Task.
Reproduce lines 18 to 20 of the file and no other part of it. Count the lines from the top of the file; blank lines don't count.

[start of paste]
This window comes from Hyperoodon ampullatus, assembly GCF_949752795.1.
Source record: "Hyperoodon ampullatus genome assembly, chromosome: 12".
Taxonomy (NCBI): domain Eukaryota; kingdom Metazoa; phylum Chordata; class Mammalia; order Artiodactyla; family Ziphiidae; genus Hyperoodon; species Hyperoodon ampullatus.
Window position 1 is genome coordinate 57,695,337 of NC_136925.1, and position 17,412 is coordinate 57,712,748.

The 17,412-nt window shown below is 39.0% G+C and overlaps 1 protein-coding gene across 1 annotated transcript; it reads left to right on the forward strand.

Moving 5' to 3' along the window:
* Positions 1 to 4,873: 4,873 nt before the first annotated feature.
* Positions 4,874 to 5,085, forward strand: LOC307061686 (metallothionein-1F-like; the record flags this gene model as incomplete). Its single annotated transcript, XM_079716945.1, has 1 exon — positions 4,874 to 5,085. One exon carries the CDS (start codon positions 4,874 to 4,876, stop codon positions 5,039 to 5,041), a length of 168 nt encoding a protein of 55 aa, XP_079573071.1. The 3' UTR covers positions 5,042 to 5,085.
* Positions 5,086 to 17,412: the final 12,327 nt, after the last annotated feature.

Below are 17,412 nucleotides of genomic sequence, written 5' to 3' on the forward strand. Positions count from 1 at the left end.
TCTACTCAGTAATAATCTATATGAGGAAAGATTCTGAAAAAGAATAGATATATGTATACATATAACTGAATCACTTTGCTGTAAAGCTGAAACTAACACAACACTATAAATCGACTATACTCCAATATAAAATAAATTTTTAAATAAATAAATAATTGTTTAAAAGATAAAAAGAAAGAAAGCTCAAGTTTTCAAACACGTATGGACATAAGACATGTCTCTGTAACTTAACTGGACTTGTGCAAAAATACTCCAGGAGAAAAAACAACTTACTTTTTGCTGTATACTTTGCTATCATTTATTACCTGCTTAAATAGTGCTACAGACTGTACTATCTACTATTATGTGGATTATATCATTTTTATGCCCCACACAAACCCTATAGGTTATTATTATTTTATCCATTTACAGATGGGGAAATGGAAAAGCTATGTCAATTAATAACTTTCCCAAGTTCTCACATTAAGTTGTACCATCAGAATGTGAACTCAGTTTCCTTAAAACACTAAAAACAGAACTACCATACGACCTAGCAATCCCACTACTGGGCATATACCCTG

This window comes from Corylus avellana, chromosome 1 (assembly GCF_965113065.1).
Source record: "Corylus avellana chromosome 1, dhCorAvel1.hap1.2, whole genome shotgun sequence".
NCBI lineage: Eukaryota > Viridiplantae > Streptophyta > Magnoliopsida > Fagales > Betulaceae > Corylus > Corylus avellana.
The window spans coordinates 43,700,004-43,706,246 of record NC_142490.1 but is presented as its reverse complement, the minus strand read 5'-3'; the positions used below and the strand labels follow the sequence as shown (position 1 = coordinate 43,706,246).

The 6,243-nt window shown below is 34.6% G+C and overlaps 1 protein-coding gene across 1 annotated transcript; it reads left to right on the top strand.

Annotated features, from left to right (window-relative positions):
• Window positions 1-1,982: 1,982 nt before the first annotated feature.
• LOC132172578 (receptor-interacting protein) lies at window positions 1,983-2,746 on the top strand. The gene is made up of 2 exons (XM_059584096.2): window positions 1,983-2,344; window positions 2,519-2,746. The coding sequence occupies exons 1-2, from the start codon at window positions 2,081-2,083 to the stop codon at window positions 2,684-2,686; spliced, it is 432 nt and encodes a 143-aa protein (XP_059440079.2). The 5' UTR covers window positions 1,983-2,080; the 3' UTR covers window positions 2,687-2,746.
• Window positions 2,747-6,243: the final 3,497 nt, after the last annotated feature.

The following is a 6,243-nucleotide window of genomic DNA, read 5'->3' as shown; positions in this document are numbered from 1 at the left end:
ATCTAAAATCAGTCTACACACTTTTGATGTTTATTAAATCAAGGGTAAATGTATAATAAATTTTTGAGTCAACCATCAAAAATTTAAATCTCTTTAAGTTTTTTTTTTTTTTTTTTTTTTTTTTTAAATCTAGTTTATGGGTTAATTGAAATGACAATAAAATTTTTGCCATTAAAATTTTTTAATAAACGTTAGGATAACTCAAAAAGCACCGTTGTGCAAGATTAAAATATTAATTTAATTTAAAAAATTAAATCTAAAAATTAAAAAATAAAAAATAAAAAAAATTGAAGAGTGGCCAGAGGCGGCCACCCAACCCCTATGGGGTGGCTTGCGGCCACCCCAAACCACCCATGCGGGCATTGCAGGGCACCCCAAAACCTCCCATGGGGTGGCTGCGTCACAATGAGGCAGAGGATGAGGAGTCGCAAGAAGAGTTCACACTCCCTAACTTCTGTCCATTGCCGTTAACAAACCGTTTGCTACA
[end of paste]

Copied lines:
• Window positions 1-1,982: 1,982 nt before the first annotated feature.
• LOC132172578 (receptor-interacting protein) lies at window positions 1,983-2,746 on the top strand. The gene is made up of 2 exons (XM_059584096.2): window positions 1,983-2,344; window positions 2,519-2,746. The coding sequence occupies exons 1-2, from the start codon at window positions 2,081-2,083 to the stop codon at window positions 2,684-2,686; spliced, it is 432 nt and encodes a 143-aa protein (XP_059440079.2). The 5' UTR covers window positions 1,983-2,080; the 3' UTR covers window positions 2,687-2,746.
• Window positions 2,747-6,243: the final 3,497 nt, after the last annotated feature.